From His Wife Leaves Him by Stephen Dixon



*Original manuscript


Stephen Dixon has been nominated for the National Book Award twice, in 1991 for Frog and in 1995 for Interstate, and has earned a Guggenheim Fellowship, the American Academy Institute of Arts and letters Prize for Fiction, the O. Henry Award, and the Pushcart prize. He graduated from the City College of New York in 1958 and is a former faculty member of Johns Hopkins University. 

  • Ryan Nolan

    I like the tension in this story because it’s a subdued
    tension that, by itself, is not tension at all – unless it is perceived as
    being so. I have been in a situation just like this before, and it’s a type of
    tension that gnaws away at your inside worse than a vat of dip at an unwanted,
    cartoon shoe. A rivalry within a relationship is always a potential time bomb. But
    the true questions here are: what are the character’s REALLY thinking?

    Martin keeps insisting that he is not jealous, and is happy
    for his wife; while she keeps insisting that he is jealous, and that she
    shouldn’t take it. The wife’s words sound about 25% comforting and 75% “I
    win,” while Martin sounds 25% congratulatory and 75% “I won’t concede
    defeat.” And this carries on right until the last line where Martin
    finally acknowledges the jealousy factor. Perhaps the next line would be the
    start of a fight? Given the title of the story, I’d say yes.

    The entire story is written in the past tense, third person,
    and the title is in present tense. The title inputs the tension. Without the
    title, then the story would just be about two people having a “how was your
    day” conversation.

    So my take away from this is the importance of inner
    monologue in relation to the overarching point of the story.

    • Justin Sloan

      Good insight, Ryan – I read it at first without thinking of the title, but you’re right, that changes quite a lot!

  • Kyle Noe

    Stephen Dixon paints a beautiful picture of conflicting internal emotions surrounding an otherwise innocuous interpersonal exchange. The juxtaposition between the turmoil the character is feeling on the inside and the empathy he must display on the outside reveals an intimacy and deep emotion about a relationship that serves as the individual’s filter through which his own life can be distilled and seen for its truth. As I read, I can feel his crushing defeat juxtaposed with pride for his wife, the mixed emotions, the situational irony of a moment that is both tragic and wonderful, and the vulnerability the author is demonstrating by diving into such sincere emotions.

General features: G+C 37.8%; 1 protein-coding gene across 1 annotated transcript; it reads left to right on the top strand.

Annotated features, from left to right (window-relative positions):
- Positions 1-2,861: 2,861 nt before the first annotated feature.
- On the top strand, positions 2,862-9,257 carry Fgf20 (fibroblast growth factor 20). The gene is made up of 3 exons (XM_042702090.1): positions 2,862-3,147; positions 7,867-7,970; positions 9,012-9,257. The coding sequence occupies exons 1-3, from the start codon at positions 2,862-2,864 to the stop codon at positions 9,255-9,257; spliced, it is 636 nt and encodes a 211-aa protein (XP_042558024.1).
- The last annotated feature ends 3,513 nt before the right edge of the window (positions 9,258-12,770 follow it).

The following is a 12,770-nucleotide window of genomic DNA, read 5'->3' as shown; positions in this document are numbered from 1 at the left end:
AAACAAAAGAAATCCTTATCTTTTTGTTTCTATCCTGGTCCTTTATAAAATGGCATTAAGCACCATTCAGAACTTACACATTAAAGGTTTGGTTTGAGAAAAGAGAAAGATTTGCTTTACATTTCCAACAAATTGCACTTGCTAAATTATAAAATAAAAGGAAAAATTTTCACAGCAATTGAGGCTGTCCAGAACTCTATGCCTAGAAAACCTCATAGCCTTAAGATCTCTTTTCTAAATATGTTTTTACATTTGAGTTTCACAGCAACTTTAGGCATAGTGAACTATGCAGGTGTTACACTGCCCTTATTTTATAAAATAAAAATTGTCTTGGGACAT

HIS WIFE LEAVES HIM successfully fulfills its intended purpose of capturing powerful conflicting emotions without forcing it on the reader. I think it’s most successful because of the author’s willingness to allow room for the reader to breathe in the meaning almost indirectly.

    • Vipra Ghimire

      I really liked this story too. The writing allows for a very fast-paced reading. I read Ryan’s note below and in reading your, note, Kyle. The dialog really brings out Kyle’s phrase, ‘conflicting internal emotions,’ that exists in the wife when she relays her news to her husband. In my second read, I got that the title meant that the wife is leaving, professionally, the husband behind. I wonder if the husband is being sincere, though. I think the wife is extremely concerned about the potential for her husband to be jealous. I read the husband’s constant reassurance, and especially his last line, “What a thing to say,” as something sincere. He’s astonished that his wife would think he would not be happy for her. In fact, it is the wife who does not want to celebrate. I think she wants the husband to have a different reaction than the one he does. Finally, I like the description of the room in which the husband is in. He’s in a shared space that is primarily his study, but also serves as a storage room. There is no door. So, he’s open to his wife and philosophically, ideas coming right in. This speaks to Kyle’s other phrase too: ‘reader to breathe in the meaning.’

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